Ground for concern

Ground for concern


argues that groundwater is undervalued
and urgently needs protection

Groundwater is a vast, mystical - and threatened - resource. Simply defined, it is water that accumulates under ground, stored in the pores that exist in sediments like sand and gravel and in the fractures in rocks such as sandstone and limestone. It amounts to 97 per cent of all the planet's fresh water, excluding what is locked in polar ice caps, and at least 1,500 million people worldwide depend on it for drinking water. It is thus of fundamental significance to human life and economic development.

Groundwater can be neither readily observed nor directly measured, and so remains something mythical or mystical to many people. It is in continuous slow motion. In areas of permeable subsoil, excess rainwater infiltrates the soil and the unsaturated layer below. When it reaches the water-table and joins a so-called aquifer, it begins a long slow, underground journey, typically at rates ranging from a few millimetres to a few metres per day. Eventually it finds outlets, such as riverbeds, wetland seepages, natural springs, man-made wells or even the sea. The discharge of groundwater systems is the normal source of dry-weather flow in lowland rivers.

The rainwater often takes years or even decades to find its way down from the soil to the water-table and most groundwater has long flow-residence times under the
surface because aquifers have a very large storage volume, far greater even than the largest of surface impounding reservoirs. Some groundwater can be extremely old, partly derived from rain that fell hundreds or even thousands of years ago.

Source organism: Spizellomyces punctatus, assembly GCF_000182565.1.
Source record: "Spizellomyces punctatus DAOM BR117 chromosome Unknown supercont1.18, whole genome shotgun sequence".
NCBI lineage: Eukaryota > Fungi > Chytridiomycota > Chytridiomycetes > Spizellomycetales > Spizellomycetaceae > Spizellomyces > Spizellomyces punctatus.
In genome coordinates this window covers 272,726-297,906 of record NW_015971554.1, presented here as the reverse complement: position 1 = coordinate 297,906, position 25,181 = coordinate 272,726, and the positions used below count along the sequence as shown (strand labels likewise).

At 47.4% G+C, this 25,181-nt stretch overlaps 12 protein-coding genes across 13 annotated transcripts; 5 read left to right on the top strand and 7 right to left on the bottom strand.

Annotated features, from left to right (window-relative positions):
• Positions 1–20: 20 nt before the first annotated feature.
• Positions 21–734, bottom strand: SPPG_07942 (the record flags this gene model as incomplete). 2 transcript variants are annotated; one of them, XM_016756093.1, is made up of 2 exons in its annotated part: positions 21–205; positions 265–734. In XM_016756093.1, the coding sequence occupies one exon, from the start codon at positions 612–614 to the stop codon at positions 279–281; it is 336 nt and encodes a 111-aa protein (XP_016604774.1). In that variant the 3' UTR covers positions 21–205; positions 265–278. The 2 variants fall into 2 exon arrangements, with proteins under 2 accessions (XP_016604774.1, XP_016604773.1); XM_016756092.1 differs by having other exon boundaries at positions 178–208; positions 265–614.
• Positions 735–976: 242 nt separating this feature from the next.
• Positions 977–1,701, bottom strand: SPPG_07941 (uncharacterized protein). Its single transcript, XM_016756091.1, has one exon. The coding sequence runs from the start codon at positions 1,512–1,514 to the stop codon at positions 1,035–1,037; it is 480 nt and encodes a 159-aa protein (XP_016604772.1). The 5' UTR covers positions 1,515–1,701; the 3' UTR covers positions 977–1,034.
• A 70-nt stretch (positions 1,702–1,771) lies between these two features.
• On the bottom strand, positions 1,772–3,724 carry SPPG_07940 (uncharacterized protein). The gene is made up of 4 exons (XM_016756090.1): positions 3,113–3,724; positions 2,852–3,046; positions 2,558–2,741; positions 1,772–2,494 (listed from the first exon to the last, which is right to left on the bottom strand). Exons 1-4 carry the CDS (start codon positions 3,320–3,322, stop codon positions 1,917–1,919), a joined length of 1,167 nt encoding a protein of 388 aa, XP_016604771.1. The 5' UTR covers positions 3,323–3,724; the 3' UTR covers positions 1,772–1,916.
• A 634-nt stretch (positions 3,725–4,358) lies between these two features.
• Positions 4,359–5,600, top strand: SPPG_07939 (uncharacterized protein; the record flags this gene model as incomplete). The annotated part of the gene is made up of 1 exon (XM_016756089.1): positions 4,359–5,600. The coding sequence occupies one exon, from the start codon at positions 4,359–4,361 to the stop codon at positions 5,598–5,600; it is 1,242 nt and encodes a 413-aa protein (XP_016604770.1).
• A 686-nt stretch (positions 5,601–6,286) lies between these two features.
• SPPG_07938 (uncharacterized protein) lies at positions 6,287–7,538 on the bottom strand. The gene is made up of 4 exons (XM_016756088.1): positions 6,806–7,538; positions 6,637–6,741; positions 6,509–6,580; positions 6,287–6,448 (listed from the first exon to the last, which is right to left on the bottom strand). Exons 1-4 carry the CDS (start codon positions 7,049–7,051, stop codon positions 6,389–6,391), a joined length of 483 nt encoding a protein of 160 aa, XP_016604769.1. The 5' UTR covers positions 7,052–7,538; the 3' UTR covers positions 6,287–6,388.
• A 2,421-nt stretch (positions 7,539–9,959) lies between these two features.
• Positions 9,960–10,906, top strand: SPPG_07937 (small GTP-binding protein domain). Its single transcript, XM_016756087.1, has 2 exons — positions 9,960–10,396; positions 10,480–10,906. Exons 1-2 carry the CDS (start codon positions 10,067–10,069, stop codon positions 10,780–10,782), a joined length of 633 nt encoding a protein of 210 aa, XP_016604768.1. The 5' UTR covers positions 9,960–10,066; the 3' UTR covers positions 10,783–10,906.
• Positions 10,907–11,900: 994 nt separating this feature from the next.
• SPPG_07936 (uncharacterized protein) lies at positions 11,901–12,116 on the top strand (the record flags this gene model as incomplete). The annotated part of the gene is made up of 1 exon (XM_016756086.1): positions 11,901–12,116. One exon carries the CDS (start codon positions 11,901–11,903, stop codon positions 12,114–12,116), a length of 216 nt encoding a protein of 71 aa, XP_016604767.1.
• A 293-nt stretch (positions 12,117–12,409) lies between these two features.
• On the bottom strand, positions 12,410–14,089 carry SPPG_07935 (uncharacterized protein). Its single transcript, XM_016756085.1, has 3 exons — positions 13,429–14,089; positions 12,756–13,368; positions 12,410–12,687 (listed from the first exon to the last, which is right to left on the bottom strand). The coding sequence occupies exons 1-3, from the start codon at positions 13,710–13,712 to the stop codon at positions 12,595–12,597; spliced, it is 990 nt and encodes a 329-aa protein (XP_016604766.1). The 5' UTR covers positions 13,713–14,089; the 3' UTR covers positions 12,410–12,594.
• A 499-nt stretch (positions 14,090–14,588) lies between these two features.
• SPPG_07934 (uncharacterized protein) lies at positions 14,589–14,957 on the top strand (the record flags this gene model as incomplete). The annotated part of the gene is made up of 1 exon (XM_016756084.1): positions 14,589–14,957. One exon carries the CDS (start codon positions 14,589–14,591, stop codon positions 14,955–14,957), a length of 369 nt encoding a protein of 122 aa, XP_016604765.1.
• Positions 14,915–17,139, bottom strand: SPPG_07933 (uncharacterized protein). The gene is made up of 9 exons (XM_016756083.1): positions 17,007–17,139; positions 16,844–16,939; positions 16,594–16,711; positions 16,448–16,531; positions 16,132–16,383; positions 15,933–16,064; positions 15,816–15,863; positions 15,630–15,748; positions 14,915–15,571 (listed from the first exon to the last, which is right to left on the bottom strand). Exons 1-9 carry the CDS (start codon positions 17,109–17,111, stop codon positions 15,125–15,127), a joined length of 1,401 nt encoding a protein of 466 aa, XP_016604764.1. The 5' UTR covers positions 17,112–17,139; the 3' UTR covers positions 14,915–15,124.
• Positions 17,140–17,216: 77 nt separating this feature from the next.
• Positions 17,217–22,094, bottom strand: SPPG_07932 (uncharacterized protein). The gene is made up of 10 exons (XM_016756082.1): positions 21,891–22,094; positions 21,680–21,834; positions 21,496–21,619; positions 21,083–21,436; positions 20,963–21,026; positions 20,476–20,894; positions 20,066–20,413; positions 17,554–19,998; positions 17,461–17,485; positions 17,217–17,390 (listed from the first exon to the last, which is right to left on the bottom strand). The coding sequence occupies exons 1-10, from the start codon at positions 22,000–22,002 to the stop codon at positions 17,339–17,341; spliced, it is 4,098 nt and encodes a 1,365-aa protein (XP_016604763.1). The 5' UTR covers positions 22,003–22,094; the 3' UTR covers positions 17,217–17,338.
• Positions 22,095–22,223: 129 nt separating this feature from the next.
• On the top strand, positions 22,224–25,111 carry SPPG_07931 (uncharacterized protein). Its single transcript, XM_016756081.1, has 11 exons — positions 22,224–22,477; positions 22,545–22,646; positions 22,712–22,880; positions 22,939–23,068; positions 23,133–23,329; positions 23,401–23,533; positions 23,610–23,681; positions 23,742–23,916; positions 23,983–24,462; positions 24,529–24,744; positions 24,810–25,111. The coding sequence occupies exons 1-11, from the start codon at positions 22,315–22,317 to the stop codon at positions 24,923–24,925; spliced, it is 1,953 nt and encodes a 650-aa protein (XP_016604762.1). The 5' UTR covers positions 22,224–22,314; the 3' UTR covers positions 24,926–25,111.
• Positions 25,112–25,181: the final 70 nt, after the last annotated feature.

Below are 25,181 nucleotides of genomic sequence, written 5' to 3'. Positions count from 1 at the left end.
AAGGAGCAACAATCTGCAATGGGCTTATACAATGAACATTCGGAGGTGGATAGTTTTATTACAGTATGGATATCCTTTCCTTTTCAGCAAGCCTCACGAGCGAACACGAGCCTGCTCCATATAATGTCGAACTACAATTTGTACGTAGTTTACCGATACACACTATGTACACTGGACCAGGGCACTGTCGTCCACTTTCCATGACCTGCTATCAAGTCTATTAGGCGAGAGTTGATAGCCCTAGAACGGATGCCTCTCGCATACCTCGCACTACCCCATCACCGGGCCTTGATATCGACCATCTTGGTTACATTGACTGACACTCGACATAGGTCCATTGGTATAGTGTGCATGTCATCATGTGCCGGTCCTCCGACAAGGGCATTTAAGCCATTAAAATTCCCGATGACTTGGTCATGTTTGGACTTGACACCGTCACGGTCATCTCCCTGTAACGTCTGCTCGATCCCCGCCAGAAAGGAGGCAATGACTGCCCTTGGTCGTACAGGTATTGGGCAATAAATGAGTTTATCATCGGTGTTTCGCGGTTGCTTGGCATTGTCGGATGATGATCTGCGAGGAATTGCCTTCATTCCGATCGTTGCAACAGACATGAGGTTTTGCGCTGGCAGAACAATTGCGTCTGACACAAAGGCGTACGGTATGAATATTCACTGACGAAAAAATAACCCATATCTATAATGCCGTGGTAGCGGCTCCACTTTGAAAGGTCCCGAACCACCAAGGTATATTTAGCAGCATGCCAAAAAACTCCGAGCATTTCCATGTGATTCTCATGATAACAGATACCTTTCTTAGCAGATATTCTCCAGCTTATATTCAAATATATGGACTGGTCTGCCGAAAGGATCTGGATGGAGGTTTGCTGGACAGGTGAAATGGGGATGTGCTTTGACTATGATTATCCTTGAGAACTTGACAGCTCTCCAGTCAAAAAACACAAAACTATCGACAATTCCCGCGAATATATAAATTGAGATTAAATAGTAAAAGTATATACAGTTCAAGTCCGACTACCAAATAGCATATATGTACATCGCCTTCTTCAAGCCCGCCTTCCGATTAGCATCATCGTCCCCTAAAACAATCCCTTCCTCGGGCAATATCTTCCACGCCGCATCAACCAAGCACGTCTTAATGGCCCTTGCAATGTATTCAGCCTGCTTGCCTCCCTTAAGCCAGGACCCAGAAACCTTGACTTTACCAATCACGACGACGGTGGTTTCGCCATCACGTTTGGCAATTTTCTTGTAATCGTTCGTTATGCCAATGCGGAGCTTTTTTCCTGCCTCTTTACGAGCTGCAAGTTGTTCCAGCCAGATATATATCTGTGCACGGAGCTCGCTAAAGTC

People have exploited groundwater for millennia. The spring, where it emerges from the earth, is synonymous with the beginning, the source of life and the season of new growth. Ready access to perennial springs or shallow wells has often been the single most important factor in locating permanent human settlements.

Groundwater has many advantages over surface water for water supply:

- It is reliable in dry seasons or droughts because of the large storage.

- It is cheaper to develop, since, unpolluted, it requires little treatment.

- It can often be tapped where it is needed, on a stage-by-stage basis.

- It is less affected by catastrophic events.

As a result groundwater has become immensely important for human water supply in urban and rural areas in developed and developing nations alike. Countless large towns and many cities derive much of their domestic and industrial water-supply from aquifers, both through municipal wellfields and through very many private boreholes.

More and more farmers all over the world are using groundwater to irrigate their crops during the dry season. In the more arid areas, where rainfall is low and less predictable, groundwater may be the only source of supply for all types of agricultural activity, including watering livestock.

Resources under pressure

Yet groundwater resources are coming under increasing pressure from a rapidly growing human population - both through an ever-increasing demand and through a contaminant load on the land surface which is steadily growing in volume and chemical complexity, especially in Southeast Asia and Latin America.

Despite their importance, there is still not enough concern about protecting groundwater resources. The fact that they are 'out of the public sight' has caused them also to be 'out of the political mind' and they are too often abandoned to chance.

Groundwater is now being abstracted at unsustainable rates in many areas, seriously depleting reserves. This happens when uncontrolled drilling of wells causes the overall rates of withdrawal from aquifers greatly to exceed their replenishment from rainfall and other sources over decades or more. This 'overabstraction' causes many serious problems. Often the yield of wells is reduced and the cost of pumping increased. In extreme cases, this may lead to the wells being abandoned, with premature loss of infrastructure investment.